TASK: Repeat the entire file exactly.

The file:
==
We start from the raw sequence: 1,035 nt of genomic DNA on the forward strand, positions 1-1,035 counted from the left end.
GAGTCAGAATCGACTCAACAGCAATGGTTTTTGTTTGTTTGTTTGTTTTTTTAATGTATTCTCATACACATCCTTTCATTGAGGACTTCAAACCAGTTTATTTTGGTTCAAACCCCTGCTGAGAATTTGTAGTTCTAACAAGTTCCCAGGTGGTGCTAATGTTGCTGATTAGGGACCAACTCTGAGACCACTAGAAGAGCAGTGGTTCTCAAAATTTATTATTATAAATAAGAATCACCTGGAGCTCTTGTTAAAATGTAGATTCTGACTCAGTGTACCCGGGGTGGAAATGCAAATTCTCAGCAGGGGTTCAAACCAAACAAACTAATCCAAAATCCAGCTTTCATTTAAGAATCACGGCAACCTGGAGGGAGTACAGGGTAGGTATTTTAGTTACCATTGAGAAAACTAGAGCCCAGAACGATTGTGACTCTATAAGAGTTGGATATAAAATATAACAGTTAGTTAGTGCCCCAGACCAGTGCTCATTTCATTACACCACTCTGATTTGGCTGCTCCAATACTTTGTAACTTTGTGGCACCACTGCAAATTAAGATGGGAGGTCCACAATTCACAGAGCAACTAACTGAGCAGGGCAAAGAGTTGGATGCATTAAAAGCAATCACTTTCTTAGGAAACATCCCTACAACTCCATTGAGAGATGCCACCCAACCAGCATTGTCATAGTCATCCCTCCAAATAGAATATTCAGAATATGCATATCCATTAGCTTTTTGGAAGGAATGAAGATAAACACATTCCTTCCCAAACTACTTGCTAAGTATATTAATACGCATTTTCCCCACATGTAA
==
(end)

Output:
We start from the raw sequence: 1,035 nt of genomic DNA on the forward strand, positions 1-1,035 counted from the left end.
GAGTCAGAATCGACTCAACAGCAATGGTTTTTGTTTGTTTGTTTGTTTTTTTAATGTATTCTCATACACATCCTTTCATTGAGGACTTCAAACCAGTTTATTTTGGTTCAAACCCCTGCTGAGAATTTGTAGTTCTAACAAGTTCCCAGGTGGTGCTAATGTTGCTGATTAGGGACCAACTCTGAGACCACTAGAAGAGCAGTGGTTCTCAAAATTTATTATTATAAATAAGAATCACCTGGAGCTCTTGTTAAAATGTAGATTCTGACTCAGTGTACCCGGGGTGGAAATGCAAATTCTCAGCAGGGGTTCAAACCAAACAAACTAATCCAAAATCCAGCTTTCATTTAAGAATCACGGCAACCTGGAGGGAGTACAGGGTAGGTATTTTAGTTACCATTGAGAAAACTAGAGCCCAGAACGATTGTGACTCTATAAGAGTTGGATATAAAATATAACAGTTAGTTAGTGCCCCAGACCAGTGCTCATTTCATTACACCACTCTGATTTGGCTGCTCCAATACTTTGTAACTTTGTGGCACCACTGCAAATTAAGATGGGAGGTCCACAATTCACAGAGCAACTAACTGAGCAGGGCAAAGAGTTGGATGCATTAAAAGCAATCACTTTCTTAGGAAACATCCCTACAACTCCATTGAGAGATGCCACCCAACCAGCATTGTCATAGTCATCCCTCCAAATAGAATATTCAGAATATGCATATCCATTAGCTTTTTGGAAGGAATGAAGATAAACACATTCCTTCCCAAACTACTTGCTAAGTATATTAATACGCATTTTCCCCACATGTAA